What a lovely day, wall to wall blues skies. After the thunder storm that hit us yesterday, flooding and closing a lot of the local roads, I wondered what I might find at the plot this morning but bar a bucketful of fallen apples that needed to picked up there was no damage. The plants look perky as they always do after a good soak and I don’t need to can water from the troughs meaning I can get on with other things and even if that’s only catching up on the weeding it’s nice to break the routine and do something different.
Of our seedlings, beetroot, carrots, coriander and turnips are all up but the parsnips and the French beans are as yet a no show. We’ll thin out at the weekend and plant another last batch of these crops, along with some lettuce and spinach that we didn’t get around to doing last time. It’s just a waiting game now for the corn ripen and the runner beans to grow.
The small yellow plum tomatoes have now made it home, they’re incredibly sweet and I’m enjoying them in a salad with capers. I’ve posted a picture of this on Instagram if you’d like to see that.
We think we’ve had some children on the site. Nothing too serious, a few things where they shouldn’t be and Valerie found two eaten apple cores. As you can imagine there was plenty of conversation about this over morning coffee. I remember that so well as a child, trying to eat apples before they were ripe and then suffering from tummy ache for the next few hours. Of course it’s the sort of thing you only do once. Perhaps it’ll deter them from coming back.
The blackberries that are pictured here are from Bob’s plot and he’s picking punnets of them already. Is this the same with everyone else or are we particularly early? Although I love them I’m not keen to see the signs of early Autumn so soon. Here’s hoping we hang on to Summer for another few weeks.
Yesterday morning at the crack of dawn I dashed up the M6 motorway to Knustsford and the RHS Flower Show Tatton Park. I’d been invited by Sue Beesley very late the night before. You may remember that Sue won the Gardener’s World Gardener of the year back in 2006 and subsequently set up Bluebell Cottage Gardens and Nursery in Cheshire with her husband Dave.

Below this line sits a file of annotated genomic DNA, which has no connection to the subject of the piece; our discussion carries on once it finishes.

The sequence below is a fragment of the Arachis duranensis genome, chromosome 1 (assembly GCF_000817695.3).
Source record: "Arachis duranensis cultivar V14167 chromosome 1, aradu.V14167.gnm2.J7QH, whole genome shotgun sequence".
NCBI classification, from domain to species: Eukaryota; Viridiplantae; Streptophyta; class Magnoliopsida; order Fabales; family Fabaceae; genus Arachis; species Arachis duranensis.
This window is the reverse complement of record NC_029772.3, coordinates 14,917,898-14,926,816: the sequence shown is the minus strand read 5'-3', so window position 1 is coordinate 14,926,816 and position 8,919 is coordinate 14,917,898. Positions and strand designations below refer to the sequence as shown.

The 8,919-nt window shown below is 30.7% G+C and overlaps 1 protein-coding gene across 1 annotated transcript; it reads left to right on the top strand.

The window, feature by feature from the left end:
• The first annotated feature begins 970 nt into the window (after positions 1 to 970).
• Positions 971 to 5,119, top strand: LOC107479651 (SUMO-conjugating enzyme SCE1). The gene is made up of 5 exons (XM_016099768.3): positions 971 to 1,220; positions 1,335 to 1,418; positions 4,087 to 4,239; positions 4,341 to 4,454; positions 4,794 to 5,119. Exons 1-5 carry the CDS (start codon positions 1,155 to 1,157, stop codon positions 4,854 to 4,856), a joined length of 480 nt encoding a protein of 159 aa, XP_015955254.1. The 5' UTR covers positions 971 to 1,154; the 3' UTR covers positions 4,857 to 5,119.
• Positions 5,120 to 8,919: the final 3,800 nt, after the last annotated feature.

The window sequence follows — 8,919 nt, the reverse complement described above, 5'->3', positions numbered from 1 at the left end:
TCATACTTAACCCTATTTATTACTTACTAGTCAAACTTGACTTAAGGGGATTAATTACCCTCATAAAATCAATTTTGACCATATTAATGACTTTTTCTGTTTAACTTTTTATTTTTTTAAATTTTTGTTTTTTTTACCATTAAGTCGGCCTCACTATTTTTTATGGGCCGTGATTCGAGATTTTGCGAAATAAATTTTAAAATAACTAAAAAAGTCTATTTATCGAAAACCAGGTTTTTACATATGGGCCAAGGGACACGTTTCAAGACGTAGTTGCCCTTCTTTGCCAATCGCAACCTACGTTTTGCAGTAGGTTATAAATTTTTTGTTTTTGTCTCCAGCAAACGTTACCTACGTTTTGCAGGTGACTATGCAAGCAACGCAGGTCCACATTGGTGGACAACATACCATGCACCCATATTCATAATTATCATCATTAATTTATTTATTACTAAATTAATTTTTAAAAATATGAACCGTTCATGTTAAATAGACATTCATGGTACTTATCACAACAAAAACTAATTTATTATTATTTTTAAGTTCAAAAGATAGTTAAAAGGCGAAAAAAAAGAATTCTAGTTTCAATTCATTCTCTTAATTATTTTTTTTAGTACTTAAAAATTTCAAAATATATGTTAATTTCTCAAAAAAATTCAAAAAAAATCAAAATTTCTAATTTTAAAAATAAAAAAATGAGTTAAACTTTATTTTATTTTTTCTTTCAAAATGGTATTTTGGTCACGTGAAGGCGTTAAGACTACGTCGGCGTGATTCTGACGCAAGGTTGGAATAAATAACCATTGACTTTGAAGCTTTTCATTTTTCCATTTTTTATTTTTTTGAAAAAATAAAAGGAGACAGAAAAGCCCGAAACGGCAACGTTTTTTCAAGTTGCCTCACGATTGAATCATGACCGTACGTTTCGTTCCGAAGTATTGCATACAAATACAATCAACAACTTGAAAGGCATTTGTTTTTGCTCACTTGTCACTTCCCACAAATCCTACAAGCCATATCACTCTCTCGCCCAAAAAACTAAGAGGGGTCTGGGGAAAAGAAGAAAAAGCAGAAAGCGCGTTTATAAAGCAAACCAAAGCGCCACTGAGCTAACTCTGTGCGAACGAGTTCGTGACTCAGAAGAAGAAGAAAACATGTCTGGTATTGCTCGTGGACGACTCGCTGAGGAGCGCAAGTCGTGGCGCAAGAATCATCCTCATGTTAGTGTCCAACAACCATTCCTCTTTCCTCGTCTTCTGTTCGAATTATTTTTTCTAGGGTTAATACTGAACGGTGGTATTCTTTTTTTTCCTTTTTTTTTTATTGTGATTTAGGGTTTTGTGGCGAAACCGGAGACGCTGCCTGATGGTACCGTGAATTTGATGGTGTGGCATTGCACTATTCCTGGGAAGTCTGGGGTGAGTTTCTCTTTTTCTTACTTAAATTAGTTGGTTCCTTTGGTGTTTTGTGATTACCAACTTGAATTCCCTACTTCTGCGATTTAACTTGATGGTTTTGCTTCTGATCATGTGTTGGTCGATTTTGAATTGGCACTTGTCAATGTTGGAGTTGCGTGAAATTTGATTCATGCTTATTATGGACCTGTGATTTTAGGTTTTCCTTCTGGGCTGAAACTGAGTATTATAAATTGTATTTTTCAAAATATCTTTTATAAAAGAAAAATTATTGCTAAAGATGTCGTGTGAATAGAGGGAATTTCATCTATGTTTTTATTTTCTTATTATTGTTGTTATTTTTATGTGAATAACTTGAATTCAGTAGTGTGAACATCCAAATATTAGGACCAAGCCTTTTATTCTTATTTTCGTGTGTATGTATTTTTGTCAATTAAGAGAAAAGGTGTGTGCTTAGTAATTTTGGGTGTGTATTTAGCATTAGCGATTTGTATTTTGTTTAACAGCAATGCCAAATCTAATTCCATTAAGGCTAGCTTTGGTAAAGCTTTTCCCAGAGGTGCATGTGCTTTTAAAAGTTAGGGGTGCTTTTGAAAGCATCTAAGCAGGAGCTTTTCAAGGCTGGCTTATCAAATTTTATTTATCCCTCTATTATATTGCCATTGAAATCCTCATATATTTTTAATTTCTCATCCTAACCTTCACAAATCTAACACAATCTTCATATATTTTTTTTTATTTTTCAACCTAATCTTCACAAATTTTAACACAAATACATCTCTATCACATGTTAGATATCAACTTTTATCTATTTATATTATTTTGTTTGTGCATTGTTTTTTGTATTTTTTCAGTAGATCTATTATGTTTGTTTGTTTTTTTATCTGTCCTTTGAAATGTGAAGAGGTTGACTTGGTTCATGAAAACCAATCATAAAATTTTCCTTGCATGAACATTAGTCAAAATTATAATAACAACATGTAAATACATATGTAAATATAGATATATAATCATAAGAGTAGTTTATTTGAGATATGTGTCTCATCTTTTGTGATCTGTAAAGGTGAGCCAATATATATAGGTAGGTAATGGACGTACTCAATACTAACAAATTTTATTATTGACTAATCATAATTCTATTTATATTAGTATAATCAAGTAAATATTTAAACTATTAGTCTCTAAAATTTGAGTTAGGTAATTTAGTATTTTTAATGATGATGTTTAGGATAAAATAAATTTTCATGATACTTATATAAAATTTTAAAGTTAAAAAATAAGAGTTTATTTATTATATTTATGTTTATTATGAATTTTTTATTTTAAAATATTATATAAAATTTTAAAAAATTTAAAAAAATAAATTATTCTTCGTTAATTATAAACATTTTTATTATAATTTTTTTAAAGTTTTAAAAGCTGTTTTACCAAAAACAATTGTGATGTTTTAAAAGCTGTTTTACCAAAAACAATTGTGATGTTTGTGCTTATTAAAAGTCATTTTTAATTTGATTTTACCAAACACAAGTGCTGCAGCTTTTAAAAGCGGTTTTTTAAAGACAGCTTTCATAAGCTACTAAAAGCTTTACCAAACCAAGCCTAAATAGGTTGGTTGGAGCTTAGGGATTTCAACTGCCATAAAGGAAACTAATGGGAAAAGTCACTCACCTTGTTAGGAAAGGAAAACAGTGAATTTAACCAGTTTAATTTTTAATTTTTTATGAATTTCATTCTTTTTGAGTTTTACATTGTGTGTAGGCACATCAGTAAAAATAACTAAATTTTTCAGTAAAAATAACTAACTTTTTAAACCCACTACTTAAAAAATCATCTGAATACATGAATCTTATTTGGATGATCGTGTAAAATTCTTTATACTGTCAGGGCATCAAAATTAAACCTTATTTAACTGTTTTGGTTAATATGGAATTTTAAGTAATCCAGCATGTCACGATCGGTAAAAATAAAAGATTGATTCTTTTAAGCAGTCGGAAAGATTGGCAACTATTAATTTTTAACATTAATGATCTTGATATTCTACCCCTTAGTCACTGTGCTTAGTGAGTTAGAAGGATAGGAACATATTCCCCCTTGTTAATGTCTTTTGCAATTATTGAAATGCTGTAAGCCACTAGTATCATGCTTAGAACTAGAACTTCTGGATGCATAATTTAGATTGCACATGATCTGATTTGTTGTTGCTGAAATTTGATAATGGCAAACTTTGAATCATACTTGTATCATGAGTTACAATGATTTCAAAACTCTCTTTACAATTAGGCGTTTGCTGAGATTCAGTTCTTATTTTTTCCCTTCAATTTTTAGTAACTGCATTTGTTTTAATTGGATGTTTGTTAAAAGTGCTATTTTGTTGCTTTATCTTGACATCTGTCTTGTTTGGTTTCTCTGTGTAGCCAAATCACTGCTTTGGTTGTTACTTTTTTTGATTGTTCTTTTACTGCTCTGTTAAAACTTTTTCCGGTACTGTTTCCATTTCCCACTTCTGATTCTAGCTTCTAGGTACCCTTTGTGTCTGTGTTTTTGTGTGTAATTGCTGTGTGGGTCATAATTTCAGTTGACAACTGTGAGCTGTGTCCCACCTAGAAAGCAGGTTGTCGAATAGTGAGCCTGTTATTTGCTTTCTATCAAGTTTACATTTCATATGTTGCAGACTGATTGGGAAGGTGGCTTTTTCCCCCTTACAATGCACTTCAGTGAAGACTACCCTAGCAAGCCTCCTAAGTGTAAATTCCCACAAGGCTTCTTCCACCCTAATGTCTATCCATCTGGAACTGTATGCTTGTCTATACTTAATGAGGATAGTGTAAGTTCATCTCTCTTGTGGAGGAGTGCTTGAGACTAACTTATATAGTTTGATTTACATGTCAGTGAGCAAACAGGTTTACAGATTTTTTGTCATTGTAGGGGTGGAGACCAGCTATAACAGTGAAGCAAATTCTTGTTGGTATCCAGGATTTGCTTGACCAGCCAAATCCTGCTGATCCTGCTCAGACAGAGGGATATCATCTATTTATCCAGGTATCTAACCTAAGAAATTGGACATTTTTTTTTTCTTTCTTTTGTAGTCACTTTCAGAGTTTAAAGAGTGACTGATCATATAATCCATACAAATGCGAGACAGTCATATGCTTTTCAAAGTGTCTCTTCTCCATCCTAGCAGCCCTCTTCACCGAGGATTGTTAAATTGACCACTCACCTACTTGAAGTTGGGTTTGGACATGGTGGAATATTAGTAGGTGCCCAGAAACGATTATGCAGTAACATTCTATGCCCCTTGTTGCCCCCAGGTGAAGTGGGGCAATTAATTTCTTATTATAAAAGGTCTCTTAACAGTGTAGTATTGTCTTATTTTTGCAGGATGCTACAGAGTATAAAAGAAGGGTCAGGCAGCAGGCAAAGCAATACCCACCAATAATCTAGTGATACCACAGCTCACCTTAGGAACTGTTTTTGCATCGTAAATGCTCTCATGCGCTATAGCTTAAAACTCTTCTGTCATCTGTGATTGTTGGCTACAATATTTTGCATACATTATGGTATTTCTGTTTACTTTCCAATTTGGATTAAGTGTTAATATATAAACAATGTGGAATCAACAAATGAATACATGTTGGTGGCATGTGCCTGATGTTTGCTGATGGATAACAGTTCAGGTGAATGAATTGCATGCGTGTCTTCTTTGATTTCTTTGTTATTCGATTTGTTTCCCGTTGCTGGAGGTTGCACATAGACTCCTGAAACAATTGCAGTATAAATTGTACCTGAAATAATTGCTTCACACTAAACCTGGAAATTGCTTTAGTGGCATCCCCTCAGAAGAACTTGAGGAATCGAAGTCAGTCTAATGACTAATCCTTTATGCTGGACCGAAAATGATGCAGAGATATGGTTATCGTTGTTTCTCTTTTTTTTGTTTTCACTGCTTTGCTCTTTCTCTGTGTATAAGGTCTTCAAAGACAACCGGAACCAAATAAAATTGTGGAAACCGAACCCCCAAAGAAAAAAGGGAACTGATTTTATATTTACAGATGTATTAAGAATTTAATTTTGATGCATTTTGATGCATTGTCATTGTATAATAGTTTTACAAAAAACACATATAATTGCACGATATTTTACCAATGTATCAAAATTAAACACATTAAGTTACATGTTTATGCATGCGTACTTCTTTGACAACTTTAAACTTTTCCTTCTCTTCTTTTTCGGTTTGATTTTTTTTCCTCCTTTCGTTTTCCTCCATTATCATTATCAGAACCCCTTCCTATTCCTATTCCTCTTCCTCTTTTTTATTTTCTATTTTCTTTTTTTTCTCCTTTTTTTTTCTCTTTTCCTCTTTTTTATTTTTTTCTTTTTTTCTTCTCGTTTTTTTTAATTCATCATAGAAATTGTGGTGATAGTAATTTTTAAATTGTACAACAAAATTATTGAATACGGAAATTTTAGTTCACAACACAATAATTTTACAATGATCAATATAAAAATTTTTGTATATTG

My task along with Tracy, pictured here, and the rest of the team was to talk to visitors about the garden and nursery and its part in Cheshire’s Gardens Of Distinction, a collective of twenty gardens in the county that are open to the public, nine of which have created a carnival themed display at Tatton for which they’ve won the Best Show Feature award.
Sue’s area is based around the hardy perennials that make up much of the gardens at Bluebell Cottage and is really beautiful. There’s lots of gorgeous, vivid colour from both flowers and foliage, with plenty of space allowed for each plant to breathe, there are also different types of grasses laced through the border which give a softness, texture and movement to the planting. Especially pretty with yesterday’s light breeze.
The star of the show however I think has to be the Echinacea ‘Milk Shake’ so striking that it seemed to stop people in it’s tracks. I think we had more questions about this than just about every thing else combined. It’s a beauty and I’m sure we’ll be seeing lots of it in gardens next Summer.
The BBC have produced two programmes about the RHS Flower Show Tatton Park that are currently available to watch here and here .
Another gorgeous week here in London and the start of the school holidays. It doesn’t matter how old I get this still feels like the start of Summer proper, the days feel quieter, longer and more relaxed. So here I am thinking about days out with a picnic in tow.
A couple of weeks ago on invitation from Annie at Manneskjur I met up with a group of blogging friends at Hitchin Lavender in Ickleford for a long lunch and a bit of nature. We were a little early in the season to see the fields fully in bloom but were still greeted by sights one might normally associate with Provence. Right about now it should perfect.